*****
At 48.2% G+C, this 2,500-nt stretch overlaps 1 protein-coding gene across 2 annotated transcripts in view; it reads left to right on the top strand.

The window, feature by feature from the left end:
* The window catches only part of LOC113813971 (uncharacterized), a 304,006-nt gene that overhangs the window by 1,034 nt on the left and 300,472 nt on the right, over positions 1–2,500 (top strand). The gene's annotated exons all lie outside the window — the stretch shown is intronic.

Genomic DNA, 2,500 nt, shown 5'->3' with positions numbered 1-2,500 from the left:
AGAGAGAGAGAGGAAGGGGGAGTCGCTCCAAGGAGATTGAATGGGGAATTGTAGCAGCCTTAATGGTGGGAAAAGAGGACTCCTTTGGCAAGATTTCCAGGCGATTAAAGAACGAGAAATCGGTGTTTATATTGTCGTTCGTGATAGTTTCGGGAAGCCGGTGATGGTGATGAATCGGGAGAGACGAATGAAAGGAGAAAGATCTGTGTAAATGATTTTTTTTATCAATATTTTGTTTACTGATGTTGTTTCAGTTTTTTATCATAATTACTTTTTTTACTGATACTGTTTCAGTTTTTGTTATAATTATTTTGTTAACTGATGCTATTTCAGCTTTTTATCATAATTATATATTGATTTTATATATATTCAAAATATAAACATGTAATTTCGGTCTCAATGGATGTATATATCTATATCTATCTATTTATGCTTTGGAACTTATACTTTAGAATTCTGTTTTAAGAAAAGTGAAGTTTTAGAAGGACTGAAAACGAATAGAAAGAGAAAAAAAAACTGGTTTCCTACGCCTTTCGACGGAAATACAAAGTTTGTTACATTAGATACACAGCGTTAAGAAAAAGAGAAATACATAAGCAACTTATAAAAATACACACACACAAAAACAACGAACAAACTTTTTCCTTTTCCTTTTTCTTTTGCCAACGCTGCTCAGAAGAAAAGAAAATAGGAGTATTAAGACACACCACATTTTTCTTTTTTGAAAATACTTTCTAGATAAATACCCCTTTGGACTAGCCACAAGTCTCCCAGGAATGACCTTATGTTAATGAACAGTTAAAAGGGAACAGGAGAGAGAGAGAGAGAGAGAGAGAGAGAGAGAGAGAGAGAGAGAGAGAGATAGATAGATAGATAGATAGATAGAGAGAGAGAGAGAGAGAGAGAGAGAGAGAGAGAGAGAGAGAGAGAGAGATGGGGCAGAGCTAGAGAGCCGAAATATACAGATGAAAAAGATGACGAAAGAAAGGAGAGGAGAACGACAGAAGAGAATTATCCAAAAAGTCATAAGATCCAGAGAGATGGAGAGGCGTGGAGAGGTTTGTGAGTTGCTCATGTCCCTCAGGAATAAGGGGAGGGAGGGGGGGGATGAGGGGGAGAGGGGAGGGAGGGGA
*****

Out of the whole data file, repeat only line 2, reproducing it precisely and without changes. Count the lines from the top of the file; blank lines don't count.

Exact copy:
The window, feature by feature from the left end: